Sunday, May 29, 2016

20 Books of Summer 2016

I first learned of this challenge at A Crime is Afoot, then saw lists at Cleopatra Loves Books and findingtimetowrite. Then I was reminded today by Keishon's post at Yet Another Crime Fiction Blog. She hasn't put up a list yet, and I look forward to seeing it.

The challenge is to read 20 Books in Summer; it begins on June 1 and goes through September 5th. The originator is Cathy at 746 Books. Visit there for more information. She does also suggest 15 book or 10 book versions for those who don't want to commit to 20.

I resisted at first because it is a challenge and I haven't done so well at those lately, but I do like the ones with a shorter span of time. I already knew of seven books that I planned to read ASAP and thought, why not add others I have been wanting to read soon, and see what happens?

So, here is my list:

  • The Seven Dials Mystery by Agatha Christie (1929)
  • Passing by Nella Larsen (1929)
  • Some Buried Caesar by Rex Stout (1939)
  • Murder Among Friends by Elizabeth Ferrars (1946)
  • She Shall Have Murder by Delano Ames (1948)
  • Murder Begins at Home by Delano Ames (1949)
  • Vertigo by Boileau-Narcejac (orig. publ. as D'entre les morts in 1954)
  • From Russia with Love by Ian Fleming (1957)
  • The Manchurian Candidate by Richard Condon (1959)
  • Smiley's People by John le Carré  (1979)
  • The Black Company by Glen Cook (1984)
  • A Perfect Spy by John le Carré  (1986)
  • Mort by Terry Pratchett (1987)
  • Grifters & Swindlers ed. by Cynthia Mason (short story anthology, 1993)
  • Jar City by Arnaldur Indriðason (2000)
  • An American Spy by Olen Steinhauer (2012)
  • Dead Lions by Mick Herron (2013)
  • Murder and Other Unnatural Disasters by Lida Sideris (2015)
  • See Also Deception by Larry D. Sweazy (2016)
  • Shot in Detroit by Patricia Abbott (2016)

I know that I will want to add a book in July and August for Crimes of the Century at Past Offences, but otherwise I hope to stay on track.

At this point, if I succeed, this will remove 15 books from my TBR shelves, boxes, and stacks. That will be good as I move toward the big book sale in September that always adds many more books to the shelves.

Note that on the cover of Murder Begins at Home above, many of the tiny white flowers have skulls in them. Moira at Clothes in Books graciously sent me this edition to add to my collection of book covers adorned with skulls.

Wednesday, May 25, 2016

Sweet Silver Blues: Glen Cook

Sweet Silver Blues by Glen Cook  is a cross-genre book, combining fantasy and a detective novel. It is the first in a series of fourteen books, published between 1987 and 2013.  Cook has written many books in both the science fiction and fantasy genres, but he is most well known for his Black Company fantasy series.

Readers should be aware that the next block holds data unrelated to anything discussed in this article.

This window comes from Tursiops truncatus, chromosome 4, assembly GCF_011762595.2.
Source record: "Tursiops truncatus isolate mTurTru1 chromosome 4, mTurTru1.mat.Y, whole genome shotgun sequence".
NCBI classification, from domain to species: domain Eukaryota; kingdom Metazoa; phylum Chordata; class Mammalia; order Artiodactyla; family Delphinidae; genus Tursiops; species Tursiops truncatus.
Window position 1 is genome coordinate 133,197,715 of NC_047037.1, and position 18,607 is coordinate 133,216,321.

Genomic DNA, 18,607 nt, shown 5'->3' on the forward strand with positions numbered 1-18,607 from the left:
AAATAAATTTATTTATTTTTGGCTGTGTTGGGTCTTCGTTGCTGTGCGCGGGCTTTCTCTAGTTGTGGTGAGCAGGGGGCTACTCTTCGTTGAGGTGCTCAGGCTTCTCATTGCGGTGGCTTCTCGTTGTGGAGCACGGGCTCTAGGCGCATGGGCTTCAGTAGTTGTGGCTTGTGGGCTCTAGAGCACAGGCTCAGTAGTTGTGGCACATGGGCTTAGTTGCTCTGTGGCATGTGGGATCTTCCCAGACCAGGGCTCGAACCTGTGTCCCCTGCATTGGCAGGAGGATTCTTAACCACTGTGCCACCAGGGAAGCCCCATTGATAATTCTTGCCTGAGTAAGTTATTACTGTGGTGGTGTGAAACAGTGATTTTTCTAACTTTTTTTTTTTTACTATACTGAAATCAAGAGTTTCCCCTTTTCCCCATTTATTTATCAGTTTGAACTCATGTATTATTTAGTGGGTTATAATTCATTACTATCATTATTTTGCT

In this novel, Garrett is approached by the family of an old friend of his, Denny Tate. The friend died of natural causes, but he has left a fortune to a woman unknown to his family. They want Garrett to find her and let her know of her inheritance. The catch is that she is in a war-torn area called the Cantard. Both Denny and Garrett served five years fighting in the Cantard and made it out alive. Garrett has no desire to return. And there is another catch: the woman he will be looking for was once his lover. Of course, he ends up making the trip, with some hired companions to help out. He will earn a huge fee if he succeeds, but it is mostly curiosity about how Denny acquired the fortune that drives his decision.

Garrett is a private detective along the lines of Sam Spade or Philip Marlowe, although he seems to me more an adventurer sort of like Travis McGee. Although that may be more true of this book than the later books in the series. He is working in a world not so different from our own, which has not reached our level of technological development and which includes fantasy elements. His world is inhabited by elves, dwarves, vampires, grolls (a mixture of human, troll, and other things) and even stranger beings.

The reviews I read seem to be mixed on whether the blending of hard-boiled detective fiction and fantasy works in this case. I fall somewhere in the middle. I did not like this one as much as some other books that blend fantasy and detective fiction, yet it was very entertaining and I do want to come back for more.

These are the reasons I am going to read more of the series: (A) I have an omnibus with the next two books in the series; (B) I find the premise interesting and I expect improvements in later books; (C) I have read comparisons to the Nero Wolfe series. I did not notice anything like that in this first book, but now I am curious. [I have now read several comments in reviews about the Nero Wolfe connection, so it must be obvious to others. I do prefer homages that don't hit you in the head with the similarities, so I guess he did it right.]

This was the first book I read for the Once Upon a Time Challenge. I am currently reading The Light Fantastic by Terry Pratchett and I am loving it.

See reviews at Battered, Tattered, Yellowed, & Creased and at Black Gate.


Publisher:   Published in the omnibus ed. Introducing Garrett, P.I., by ROC, 2011. 
                    (Sweet Silver Blues orig. pub. 1987.)
Length:       220 pages